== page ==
E-books, online platforms and mobile reading in China. Interview with Tong Zhilei (ChineseAll)

23/01/2015 / Octavio Kulesz

In digital publishing terms, China no doubt represents one of the world’s most dynamic hubs, and any innovation produced within this segment of Chinese industry is likely to have a global impact. However, the new generation of Chinese entrepreneurs prominent in this field tends to be almost unknown in the West. On this occasion, we spoke to Tong Zhilei, the founder and director of ChineseAll, one of the leading digital publishing companies in China.

Mr Tong Zhilei, please tell us a bit about your background and about ChineseAll

ChineseAll is one of the largest digital e-publishing companies in China now. We have collaborated with around 300 publishers, more than 2,000 famous authors and 300,000 cyber-writers in the country. I graduated from Tsinghua University, one of the most famous universities in China. And while I was a student I founded my company. So ChineseAll has about 15 year’s history. It’s based in Beijing.

Who are the main players in the e-book industry in China apart from ChineseAll?

The different market segments have different competitors or players. From the industry chain I think the first ones are the publishers. You know, there are more than 500 paper publishers in China, and most of them provide an e-book service – and in general a digital publishing service. And second is what we name digital publishing technology providers, such as ChineseAll, such as Apabi – from Founder. They provide technology to the different publishing companies. Thirdly, we have digital content creation websites: they produce user generated content (UGC) – that is to say new e-book content – and don’t deliver any paper editions. These include Hongxiu and Qidian – which have more than one million online writers. And the fourth, which I think is a very important link in the market, is e-book distribution platforms or channels, such as Baidu, Tencent, Taobao, and other very important distribution platforms such as China Mobile, which owns probably the largest online mobile reading platform, called China Mobile Read. So: publishers, technology providers, UGC websites and distribution channels/platforms. I think these are the most important players within the market.

Would you place ChineseAll exclusively in the second category?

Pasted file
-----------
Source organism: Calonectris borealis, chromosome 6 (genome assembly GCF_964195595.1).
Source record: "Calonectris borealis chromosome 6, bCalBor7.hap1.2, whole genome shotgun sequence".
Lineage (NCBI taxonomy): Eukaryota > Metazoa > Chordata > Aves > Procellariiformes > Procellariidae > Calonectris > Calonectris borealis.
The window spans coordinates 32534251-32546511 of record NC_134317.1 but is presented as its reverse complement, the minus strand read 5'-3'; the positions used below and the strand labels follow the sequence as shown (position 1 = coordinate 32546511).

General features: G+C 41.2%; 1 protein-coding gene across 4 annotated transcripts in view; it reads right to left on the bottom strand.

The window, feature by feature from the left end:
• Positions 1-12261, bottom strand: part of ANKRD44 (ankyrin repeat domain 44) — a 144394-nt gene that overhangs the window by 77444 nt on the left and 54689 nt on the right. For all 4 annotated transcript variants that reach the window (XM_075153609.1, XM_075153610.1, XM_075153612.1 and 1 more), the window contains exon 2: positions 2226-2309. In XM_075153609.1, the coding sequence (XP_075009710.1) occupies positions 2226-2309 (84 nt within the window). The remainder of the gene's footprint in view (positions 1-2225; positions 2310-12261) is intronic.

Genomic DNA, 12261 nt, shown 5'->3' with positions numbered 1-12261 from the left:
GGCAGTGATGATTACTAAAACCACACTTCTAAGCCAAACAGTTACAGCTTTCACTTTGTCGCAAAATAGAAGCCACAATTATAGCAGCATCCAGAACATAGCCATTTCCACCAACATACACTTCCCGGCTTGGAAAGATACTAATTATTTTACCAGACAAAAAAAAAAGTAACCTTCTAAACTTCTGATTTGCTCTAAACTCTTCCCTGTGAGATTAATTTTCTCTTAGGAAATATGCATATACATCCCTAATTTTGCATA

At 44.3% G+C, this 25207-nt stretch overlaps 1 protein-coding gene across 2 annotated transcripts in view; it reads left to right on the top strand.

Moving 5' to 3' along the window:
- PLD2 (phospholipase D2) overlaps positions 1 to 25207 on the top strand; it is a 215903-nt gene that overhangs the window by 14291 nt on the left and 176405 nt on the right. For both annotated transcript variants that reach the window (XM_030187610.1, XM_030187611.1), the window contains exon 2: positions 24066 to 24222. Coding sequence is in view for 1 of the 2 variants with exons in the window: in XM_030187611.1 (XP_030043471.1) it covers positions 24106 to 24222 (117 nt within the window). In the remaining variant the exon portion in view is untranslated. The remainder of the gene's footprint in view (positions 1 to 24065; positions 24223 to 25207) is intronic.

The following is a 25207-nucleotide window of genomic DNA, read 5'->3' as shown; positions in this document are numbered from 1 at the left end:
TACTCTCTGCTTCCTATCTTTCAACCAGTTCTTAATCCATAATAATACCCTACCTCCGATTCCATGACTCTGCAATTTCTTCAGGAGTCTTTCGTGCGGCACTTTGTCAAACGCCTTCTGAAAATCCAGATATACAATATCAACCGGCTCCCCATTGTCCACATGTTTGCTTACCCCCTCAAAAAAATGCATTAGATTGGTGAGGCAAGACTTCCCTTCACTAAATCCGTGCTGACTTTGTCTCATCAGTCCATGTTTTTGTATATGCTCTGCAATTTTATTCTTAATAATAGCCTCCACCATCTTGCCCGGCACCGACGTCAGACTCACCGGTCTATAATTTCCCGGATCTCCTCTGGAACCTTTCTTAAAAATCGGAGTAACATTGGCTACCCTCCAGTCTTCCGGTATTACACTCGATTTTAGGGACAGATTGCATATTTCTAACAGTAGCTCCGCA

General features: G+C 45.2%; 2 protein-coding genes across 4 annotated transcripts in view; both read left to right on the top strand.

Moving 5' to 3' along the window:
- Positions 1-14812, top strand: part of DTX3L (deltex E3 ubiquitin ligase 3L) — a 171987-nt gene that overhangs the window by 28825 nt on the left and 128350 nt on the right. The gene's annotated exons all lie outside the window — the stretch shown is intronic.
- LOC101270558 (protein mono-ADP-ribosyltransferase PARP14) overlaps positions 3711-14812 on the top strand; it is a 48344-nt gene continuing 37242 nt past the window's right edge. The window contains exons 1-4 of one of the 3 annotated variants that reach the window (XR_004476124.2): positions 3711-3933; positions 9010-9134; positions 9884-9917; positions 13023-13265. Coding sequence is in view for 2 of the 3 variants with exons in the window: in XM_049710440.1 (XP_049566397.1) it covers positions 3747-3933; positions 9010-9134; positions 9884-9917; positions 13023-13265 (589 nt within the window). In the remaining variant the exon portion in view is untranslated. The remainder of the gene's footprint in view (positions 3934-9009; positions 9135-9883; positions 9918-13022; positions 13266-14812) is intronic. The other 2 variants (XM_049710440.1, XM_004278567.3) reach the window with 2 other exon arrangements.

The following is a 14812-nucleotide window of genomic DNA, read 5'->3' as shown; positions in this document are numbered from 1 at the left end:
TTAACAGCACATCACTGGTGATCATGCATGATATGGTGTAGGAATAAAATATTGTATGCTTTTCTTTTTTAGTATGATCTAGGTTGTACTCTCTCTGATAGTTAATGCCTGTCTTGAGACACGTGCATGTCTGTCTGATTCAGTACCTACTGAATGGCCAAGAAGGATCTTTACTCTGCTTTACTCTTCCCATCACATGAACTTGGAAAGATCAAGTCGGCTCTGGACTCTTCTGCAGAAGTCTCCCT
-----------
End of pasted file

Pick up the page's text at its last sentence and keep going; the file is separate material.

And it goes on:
At ChineseAll, we consider ourselves first as a technology and service provider. But we also have a UGC website,  17K.com.

ChineseAll has launched its “cloud reader”. What is that?

To be able to provide our service to our readers, we also have our platform that can be accessed directly – its Chinese name is Shuxiang China, which means “book channel”. With this platform we cover more than 45,000 primary schools, 1000 universities and libraries. We provide a digital library and an online reading service to the students and the teachers.

Do you have any figures about the Chinese e-book market?

Every year, this market grows really fast – more than 40% annual growth. And next year the total market will be worth more than ¥ 250 billion (US$ 40.5 billion).

I guess this figure corresponds to digital publishing in general, not just to e-books?

Exactly. E-books are maybe only a very small percentage of the total digital publishing market. The figure also includes online games, for example. The Chinese think that online games also provide content, so they are also categorized as digital publishing.

And what is the attitude of publishers regarding the digital age? Do you think they feel optimistic or pessimistic? Is there any resistance?

I think most of the publishers in China are positive about the future. First, because in China publishing has strong support from the government. So they can get a lot of special content and assistance. And second, most of the bigger publishers have a lot of money and want to expand their business to the new information industries. They have a lot of new choices and they believe that in five to ten years they will be safe.

How many people work in ChineseAll?

More than 500.

Do you work with other companies outside China?

Yes. I also want to provide our technology and services to publishing companies from overseas. Now we have some cooperation with foreign companies, but only a little. So I hope more and more foreign publishers can cooperate with ChineseAll.

Do you see any potential for foreign content in China?

Yes, I think there will be strong demand. For example – maybe you know this –, a lot of famous foreign films are very popular in China. Chinese people like foreign content more and more.

Octavio Kulesz

About the author

Octavio Kulesz is an Argentinian digital publisher and philosopher. In 2007 he founded Teseo, one of the first e-book publishing houses in Latin America. He is the author of the report “Digital Publishing in Developing Countries” (commissioned in 2011 by the Prince Claus Fund and the International Alliance of Independent Publishers), and a Unesco expert on the 2005 Convention.